Now, hey, I'm on the train. Headed back to LA for the first time in a zillion years. I wonder if any of it will look familiar to me? I've heard it doesn't hurt to breathe there like it did back then...

mateo said...

Wax nostalgia, take a hard look at where you came from and what got you here. And, where your going. Pat on the back, (approval of man) it justifies, it can motivate. But, in the end its about the muse. Way bigger than personalities and opinions.

What you have spent your time doing will last. Mainstream or not. May the Lord keep his hand on you, and you keep doing what you do best. The song.

I Witness said...

I've been enjoying these dream posts and revisiting much of Tom's recorded work lately. I bought Dylan's first LP right after it was released ("Song to Woody" was getting airplay in Chicago); then sought out his second the day it was issued--in Seattle by then, and I got one of the rare mistaken versions that were recalled! Anyway, my review of several Russell CDs can be found at www.mrebks.blogspot.com if anyone cares to sample. Thanks, Tom, for enhancing my listening and life, Ed Leimbacher (Forever a ragged pilgrim, I'm still and always in need of hope.)

Cowtown Pattie said...

What a terrific story!

I found your blog via a link from Peter Tibbles who is a guest blogger at Time Goes By

Not sure which I love better - your music or your blog; equally impressive.

GR Simmons said...
This comment has been removed by the author.
GR Simmons said...

Very cool Tom - reminds me of something Peter Case said at a gig one time..."Back then, everything was different and you only saw it once; now, everything's the same and you see it over and over again".

...looking forward to your sold out Edmonton show

William said...
This comment has been removed by the author.
Honkytonk Bill said...

Tom, you will remember me as the piano player at a restaurant in Durango where you and your wife ate breakfast the morning after your performance. You mentioned two things in your blog that rang true with me.....one was the Santa Monica Civic. I saw one of the first concerts of my life there in 1976. I saw Jimmy Buffett with an opening by The Amazing Rhythm Aces. Emmylou Harris sat in with Jimmy on a version of "Defying Gravity". The other thing was your mention of the Belafonte calypso albums. I think it was Harry's first album with a pink background and he on the cover in a turquoise shirt. That was the second album I owned and I played it hundreds of times. Thanks for the memories....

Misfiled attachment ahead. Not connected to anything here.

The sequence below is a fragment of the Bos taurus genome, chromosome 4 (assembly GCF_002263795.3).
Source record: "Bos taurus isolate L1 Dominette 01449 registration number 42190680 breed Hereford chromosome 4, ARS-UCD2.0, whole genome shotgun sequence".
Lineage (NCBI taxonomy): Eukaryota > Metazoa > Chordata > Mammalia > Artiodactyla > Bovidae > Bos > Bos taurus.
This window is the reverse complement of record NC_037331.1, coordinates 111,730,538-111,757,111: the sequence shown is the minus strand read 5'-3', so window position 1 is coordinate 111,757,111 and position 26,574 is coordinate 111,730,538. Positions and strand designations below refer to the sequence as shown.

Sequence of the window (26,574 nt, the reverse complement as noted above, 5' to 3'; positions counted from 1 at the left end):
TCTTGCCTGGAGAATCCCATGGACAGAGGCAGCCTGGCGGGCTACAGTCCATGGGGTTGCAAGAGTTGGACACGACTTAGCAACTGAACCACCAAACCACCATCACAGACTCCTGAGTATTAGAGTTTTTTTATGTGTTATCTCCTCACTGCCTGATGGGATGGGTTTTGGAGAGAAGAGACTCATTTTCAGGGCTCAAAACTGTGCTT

I Witness said...

Inspired by Tom and Gretchen and a couple of books on the Great Depression (brought back by Repub request), I have today posted a chapter at www.mrebks.blogspot.com that might be of interest to fans of Tom and Steve Earle and other progressives of music and thought. Gracias.

欣盈 said...

pleasure to find such a good artical! please keep update!! ........................................

Saddle Tramp said...

" Other Voices, Other Rooms "

And the reverse is also true ...

Entered into and heard voices at around 10 yrs old and have been listening ever since. I was quoting the name of a Nanci Griffin album inspired by the title of that little book.
As I was beginning to make this comment and was already decided on the content, what came over the speaker system here at McDonald's in Flatonia, TX was Nanci singing " Outbound Plane ". God's truth Tom ...
I'll take it where I find it ... Divine magic.

-saddle tramp
Via: A little FURTHER down the road in the middle of eternity ... Always halfway there ...

郭美娟 said...

想跟你說一聲加油,祝福大家每天開心........................................

KY Warrior Librarian said...

Great story Tom. I love reading your blog, and have been greatly enjoying catching up with your music as well.

上宜俊宇芳心 said...

婚姻對男人來說是賭他的自由,對女人而言卻是賭她的幸福。......................................................